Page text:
The question arises as to why any party would want to provide notice of anticipatory breach. The reason is that once the performing party is informed of the anticipatory breach, a duty is then created for the performing party to mitigate damages as a result of the breach. Another situation where anticipatory repudiation can occur is where a party has reason to believe the other party is not going to perform and requests reasonable assurances that the other party will perform (see UCC 2-609(1)). If such reasonable assurances are not given, it will constitute anticipatory repudiation, for which the performing party has various remedies, including termination. However, anticipatory repudiation only applies to a bilateral executory contract with non-performed duties on both sides. Additionally, the repudiation must be unequivocal.

Measuring damages

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In some or all common law jurisdictions, the measure of damages for an anticipatory breach is no different from the measure of damages for any other breach of contract.

Uniform Commercial Code

According to UCC 2-713(1), damages are to be measured at the time when the buyer learned of the breach.[8] This is easy with a one transaction sale, e.g. a widget at the purchaser's door step on X date; but when does the purchaser learn of the breach in an anticipatory repudiation? There are three main views:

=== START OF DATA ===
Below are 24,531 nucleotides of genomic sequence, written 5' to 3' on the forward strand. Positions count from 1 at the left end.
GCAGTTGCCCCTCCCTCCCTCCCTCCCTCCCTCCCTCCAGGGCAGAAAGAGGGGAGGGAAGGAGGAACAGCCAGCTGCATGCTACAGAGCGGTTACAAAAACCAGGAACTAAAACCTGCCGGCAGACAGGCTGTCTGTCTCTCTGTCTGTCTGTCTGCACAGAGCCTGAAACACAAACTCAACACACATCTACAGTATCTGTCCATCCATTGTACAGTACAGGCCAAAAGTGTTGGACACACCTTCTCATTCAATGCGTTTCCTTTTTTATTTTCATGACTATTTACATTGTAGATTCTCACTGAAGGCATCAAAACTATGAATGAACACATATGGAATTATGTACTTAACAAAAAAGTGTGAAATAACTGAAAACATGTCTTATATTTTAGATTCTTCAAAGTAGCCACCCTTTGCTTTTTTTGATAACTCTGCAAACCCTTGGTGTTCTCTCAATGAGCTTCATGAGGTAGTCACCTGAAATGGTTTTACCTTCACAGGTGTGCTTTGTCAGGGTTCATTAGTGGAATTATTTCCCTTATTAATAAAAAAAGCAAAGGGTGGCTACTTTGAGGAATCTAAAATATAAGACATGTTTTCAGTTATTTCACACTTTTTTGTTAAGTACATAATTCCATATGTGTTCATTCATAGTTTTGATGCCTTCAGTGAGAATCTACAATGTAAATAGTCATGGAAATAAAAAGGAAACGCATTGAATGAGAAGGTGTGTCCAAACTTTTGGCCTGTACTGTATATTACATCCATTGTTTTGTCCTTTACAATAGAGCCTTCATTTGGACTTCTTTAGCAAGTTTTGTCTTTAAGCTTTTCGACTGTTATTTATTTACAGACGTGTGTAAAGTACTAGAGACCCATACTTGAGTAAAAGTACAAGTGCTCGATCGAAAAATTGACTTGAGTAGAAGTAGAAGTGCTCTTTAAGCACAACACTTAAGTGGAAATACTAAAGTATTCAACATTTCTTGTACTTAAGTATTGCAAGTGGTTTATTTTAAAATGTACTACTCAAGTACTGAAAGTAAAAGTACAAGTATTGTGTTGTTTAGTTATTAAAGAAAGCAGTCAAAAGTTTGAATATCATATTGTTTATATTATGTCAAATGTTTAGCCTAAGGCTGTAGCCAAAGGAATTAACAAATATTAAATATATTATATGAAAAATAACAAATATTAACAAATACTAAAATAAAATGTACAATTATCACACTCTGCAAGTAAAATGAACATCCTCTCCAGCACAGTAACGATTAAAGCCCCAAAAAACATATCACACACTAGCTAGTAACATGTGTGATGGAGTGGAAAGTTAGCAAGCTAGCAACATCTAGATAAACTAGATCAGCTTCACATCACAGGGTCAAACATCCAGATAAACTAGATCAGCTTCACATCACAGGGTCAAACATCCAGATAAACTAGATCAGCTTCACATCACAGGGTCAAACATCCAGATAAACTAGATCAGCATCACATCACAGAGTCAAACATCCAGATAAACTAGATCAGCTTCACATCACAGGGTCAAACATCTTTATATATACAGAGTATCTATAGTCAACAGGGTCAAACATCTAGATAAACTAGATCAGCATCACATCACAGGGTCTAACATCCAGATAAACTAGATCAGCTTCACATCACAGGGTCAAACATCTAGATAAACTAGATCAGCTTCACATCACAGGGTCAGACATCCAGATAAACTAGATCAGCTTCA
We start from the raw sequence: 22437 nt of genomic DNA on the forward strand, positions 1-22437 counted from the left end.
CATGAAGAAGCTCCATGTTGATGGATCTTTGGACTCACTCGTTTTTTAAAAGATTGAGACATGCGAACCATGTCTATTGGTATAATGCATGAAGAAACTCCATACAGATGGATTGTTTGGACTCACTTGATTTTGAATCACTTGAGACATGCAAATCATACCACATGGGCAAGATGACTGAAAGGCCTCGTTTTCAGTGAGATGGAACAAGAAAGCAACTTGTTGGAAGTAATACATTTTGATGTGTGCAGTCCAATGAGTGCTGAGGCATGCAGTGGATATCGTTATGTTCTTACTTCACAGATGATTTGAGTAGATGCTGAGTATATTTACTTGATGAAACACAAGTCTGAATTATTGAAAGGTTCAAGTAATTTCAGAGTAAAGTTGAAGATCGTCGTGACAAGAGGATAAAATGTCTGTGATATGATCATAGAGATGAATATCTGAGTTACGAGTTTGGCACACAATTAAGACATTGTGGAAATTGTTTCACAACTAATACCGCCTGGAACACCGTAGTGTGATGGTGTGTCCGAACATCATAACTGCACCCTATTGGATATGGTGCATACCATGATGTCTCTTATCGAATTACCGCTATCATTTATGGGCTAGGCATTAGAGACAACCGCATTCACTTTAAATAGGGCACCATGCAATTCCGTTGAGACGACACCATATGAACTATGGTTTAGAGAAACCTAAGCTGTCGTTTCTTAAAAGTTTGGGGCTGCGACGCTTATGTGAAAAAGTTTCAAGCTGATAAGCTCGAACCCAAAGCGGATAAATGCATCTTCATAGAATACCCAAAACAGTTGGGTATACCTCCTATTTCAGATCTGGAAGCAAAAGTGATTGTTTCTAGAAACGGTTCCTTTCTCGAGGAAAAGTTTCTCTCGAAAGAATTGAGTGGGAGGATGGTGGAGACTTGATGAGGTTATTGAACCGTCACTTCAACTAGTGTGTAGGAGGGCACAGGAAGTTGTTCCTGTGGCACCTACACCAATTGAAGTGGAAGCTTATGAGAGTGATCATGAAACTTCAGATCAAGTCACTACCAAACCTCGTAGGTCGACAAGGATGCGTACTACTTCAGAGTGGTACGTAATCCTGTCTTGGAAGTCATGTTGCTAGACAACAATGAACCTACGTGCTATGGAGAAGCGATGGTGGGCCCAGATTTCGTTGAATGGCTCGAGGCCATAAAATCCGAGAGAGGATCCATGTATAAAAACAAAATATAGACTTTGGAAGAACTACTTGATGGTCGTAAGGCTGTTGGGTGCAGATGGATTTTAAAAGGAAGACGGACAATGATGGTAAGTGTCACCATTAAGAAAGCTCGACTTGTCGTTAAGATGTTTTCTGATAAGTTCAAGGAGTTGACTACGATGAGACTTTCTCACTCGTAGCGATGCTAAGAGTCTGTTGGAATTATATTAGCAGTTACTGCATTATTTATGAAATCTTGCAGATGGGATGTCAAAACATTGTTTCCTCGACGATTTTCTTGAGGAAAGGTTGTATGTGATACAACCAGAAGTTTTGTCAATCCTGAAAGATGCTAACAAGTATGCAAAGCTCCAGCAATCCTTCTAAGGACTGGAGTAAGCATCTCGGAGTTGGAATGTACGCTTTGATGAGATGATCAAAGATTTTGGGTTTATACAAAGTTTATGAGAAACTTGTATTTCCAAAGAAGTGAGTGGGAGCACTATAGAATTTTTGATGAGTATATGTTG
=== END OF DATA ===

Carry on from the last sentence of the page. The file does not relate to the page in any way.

1. When the buyer learns of the repudiation
  2. When the buyer learns of repudiation plus a commercially reasonable time
    1. UCC 2-610(a) gives this indication, the purchaser would be waiting at your risk if the vendor determined the market price at the time you learn of repudiation.
    2. UCC 2-723(1) would indicate this, but it would be superfluous with 2-713 so 2-713 must have something other than the plain meaning.
    3. (1) If an action based on anticipatory repudiation comes to 2-723 trial before the time for performance with respect to some or all of the goods, any damages based on market price (Section UCC 2-708 or Section UCC 2-713) shall be determined according to the price of such goods prevailing at the time when the aggrieved party learned of the repudiation.
    4. This is the majority view: when repudiation is accepted or within a commercial reasonable time
  3. Time of performance, when the trail that occurs after the time of performance
    1. This is different from the plain reading for UCC 2-713.

See also


  1. ^, The Lex Mercatoria (Old and New) and the TransLex Principles: Principle VI.5, accessed 2 January 2022.
  2. ^ McCamus, John (2015). "Supreme Court of Canada". The Law of Contracts, 2d ed, 2012 (Canada), as cited in Supreme Court of Canada, Potter v. New Brunswick, 2015 SCC 10 at paragraph 149.
  3. ^ Universal Cargo Carriers Corp v Citati [1957] 2 QB 401; See also Carr v JA Berriman Pty Ltd [1953] HCA 31, (1953) 89 CLR 327, High Court (Australia); Laurinda Pty Ltd v Capalaba Park Shopping Centre Pty Ltd [1989] HCA 23, (1989) 166 CLR 623 at p647, High Court (Australia).
  4. ^ Progressive Mailing House v Tabali [1985] HCA 14, (1985) 157 CLR 17, High Court (Australia).
  5. ^ Tramways Advertising Pty Ltd v Luna Park (NSW) Ltd [1938] NSWStRp 632, Supreme Court (NSW, Australia).
  6. ^ Foran v Wight [1989] HCA 51, (1989) 168 CLR 385, High Court (Australia).
  7. ^ Young, M., Vaswani v Italian Motors (Sales and Services) Ltd., [1996] 1 WLR 270, Contract Law Cases & Materials, accessed 16 September 2023
  8. ^ Cornell Law School, Uniform Commercial Code § 2-713. Buyer's Damages for Non-delivery or Repudiation, accessed 16 September 2023